8. “Truth claims about reality” can be provisional.

    No, they cannot. This is where your sloppy thinking and compatibalist semantics hide from you your internal, irrational inconsistencies. That, or you are simply abandoning logic. X is Y and X may not be Y are two incompatible statements about X. You can either claim a thing is true, or you can claim it may or may not be true. You can’t have it both ways and abide the principle of non-contradiction.

  9. William, the confusion about logic is entirely your own, and it arises from conflating quantification, predication, and modality. (There are limits to autodidacticism, and this is one of them.)

    Here’s the correct way seeing the logical structure of the argument. (I apologize in advance for not knowing how to put the right symbols in place here — any advice from others would be welcome for future reference.)

    The key assertion is not, as you put it here, “X is both Y and possibly not Y” — akin to “the sky is blue and maybe also not blue” (which does seem to skate on the thin ice of violating the PNC).

    Rather, the provisional character of truth-claims is rendered as, “P, but possibly not-P”. And if you want to make this more clear in predicate (rather than sentential) logic, it would appear as: “there exists an x such that Px, but possibly not-Px.” This would be incoherent only if the following inference-rule were the case: “for all x, if Px, then necessarily Px.”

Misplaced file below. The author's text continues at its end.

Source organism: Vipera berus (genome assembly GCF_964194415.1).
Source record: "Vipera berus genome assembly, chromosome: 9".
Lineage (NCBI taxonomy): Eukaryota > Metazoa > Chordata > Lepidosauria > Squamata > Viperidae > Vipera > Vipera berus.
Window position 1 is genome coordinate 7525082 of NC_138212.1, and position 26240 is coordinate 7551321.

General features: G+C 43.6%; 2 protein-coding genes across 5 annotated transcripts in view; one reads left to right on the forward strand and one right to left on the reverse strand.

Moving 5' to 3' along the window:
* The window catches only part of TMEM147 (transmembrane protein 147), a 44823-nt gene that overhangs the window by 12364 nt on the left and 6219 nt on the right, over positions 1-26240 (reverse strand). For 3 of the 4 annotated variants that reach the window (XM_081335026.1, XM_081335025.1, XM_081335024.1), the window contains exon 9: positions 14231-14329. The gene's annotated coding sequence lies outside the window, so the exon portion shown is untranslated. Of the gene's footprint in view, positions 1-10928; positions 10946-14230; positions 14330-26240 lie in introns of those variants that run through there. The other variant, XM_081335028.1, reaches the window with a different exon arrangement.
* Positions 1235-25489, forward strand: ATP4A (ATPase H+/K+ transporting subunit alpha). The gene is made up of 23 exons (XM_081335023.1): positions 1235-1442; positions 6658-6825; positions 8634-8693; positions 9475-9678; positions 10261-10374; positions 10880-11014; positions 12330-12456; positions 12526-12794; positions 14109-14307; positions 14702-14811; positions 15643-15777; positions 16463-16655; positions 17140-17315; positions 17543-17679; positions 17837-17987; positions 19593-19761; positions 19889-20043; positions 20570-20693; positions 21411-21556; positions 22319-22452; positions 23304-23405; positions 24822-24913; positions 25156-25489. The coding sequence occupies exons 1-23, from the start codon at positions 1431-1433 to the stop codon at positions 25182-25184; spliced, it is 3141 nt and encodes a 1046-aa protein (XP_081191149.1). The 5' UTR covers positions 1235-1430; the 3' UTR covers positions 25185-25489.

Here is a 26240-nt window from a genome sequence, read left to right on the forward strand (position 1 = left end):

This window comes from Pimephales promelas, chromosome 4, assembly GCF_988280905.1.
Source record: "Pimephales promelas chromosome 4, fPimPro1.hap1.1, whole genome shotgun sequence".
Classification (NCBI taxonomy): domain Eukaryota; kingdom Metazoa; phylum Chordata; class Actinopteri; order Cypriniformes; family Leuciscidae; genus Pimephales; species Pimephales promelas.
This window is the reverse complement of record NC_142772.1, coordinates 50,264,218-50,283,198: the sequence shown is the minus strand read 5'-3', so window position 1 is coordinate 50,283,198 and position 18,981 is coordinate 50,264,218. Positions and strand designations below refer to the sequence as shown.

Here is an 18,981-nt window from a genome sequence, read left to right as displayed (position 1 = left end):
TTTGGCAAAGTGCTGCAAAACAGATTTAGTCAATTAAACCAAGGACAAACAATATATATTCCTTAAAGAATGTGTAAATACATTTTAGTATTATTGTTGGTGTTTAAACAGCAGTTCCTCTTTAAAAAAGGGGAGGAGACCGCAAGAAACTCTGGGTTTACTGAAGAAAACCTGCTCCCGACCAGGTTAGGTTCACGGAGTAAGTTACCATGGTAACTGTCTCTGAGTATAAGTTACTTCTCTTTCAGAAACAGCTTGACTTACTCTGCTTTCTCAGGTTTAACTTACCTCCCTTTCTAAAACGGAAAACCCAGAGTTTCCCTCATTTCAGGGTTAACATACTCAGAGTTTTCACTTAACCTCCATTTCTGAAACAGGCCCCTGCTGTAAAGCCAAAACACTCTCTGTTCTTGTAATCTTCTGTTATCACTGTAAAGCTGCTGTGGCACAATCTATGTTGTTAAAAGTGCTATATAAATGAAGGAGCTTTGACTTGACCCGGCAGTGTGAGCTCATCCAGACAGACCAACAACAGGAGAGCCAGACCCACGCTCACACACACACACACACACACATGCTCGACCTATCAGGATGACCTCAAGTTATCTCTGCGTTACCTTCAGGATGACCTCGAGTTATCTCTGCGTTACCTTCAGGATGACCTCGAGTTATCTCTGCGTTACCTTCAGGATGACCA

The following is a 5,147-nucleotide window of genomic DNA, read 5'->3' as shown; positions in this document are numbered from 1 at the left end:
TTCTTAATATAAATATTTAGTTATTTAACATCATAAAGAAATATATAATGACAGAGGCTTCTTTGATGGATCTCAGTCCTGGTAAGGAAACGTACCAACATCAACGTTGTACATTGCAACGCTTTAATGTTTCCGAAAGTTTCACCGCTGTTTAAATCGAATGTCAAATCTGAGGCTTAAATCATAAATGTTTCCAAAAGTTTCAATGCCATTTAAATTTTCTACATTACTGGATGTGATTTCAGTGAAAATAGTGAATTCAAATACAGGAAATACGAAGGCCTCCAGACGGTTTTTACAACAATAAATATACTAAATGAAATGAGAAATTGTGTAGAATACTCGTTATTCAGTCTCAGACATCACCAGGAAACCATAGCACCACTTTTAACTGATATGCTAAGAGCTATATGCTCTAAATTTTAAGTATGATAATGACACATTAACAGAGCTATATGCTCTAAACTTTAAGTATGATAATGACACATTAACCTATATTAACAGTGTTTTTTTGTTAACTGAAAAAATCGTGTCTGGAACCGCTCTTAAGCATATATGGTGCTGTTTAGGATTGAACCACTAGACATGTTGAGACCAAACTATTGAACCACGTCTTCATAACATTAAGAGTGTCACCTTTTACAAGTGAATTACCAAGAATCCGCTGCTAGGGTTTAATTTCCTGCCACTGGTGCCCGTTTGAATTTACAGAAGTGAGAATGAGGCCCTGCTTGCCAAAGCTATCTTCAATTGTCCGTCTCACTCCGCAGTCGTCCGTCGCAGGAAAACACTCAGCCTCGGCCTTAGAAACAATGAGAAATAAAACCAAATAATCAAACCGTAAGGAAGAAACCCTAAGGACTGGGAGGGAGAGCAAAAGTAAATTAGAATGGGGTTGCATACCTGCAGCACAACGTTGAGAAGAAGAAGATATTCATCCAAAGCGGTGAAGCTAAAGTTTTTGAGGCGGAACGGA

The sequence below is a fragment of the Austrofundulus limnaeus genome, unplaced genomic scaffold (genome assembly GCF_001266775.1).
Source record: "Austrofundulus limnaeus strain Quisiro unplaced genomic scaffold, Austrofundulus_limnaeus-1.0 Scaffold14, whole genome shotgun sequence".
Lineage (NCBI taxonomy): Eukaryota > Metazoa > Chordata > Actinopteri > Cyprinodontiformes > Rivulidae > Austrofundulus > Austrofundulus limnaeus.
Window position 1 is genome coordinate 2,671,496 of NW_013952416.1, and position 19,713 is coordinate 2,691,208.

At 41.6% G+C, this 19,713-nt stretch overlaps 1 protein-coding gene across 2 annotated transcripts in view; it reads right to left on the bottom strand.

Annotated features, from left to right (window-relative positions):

And that’s just not so. There is no such rule. Some assertions are necessary truths, and some are not. And science deals with contingent, non-necessary truths. This only seems confusing to you because you’re not appreciating the different syntactical roles played by predication (what is said of a thing), quantification (the entities over which the predication holds), and modality (whether the assertion is possibly, actually, or necessarily true). Once the different syntactical roles are made clear, the illusion of violating the PNC vanishes.

  10. But you’re functional materialist. You don’t have the courage of your convictions.

    I don’t have any convictions. You keep forgetting that. I have models that I find useful.

    “Getting out of the way of speeding cars” is not a behavior owned by materialists. That behavior is fully justified by my own metaphysical views. I would have a rather poorly constructed metaphysics if it didn’t account for that which is independently reproducible and commanded me to step out in front of speeding cars for no good reason.

  11. KN, you cannot take the truth-claim commodity (Y) out of the equation altogether, replace it with a provisionality commodity (P) and think I’m not going to catch it. “Provisionally true” is an oxymoron of sloppy thinking and semantics.. Something might be conditionally true (if X, then Y), but saying that X may or may not be true is not the same as claiming it is true (but may not be true). Provisionality describes scientific facts, not truth-claims about some condition of reality.

    How tortured are you going to make your reasoning just to disagree with what is a logically necessary point?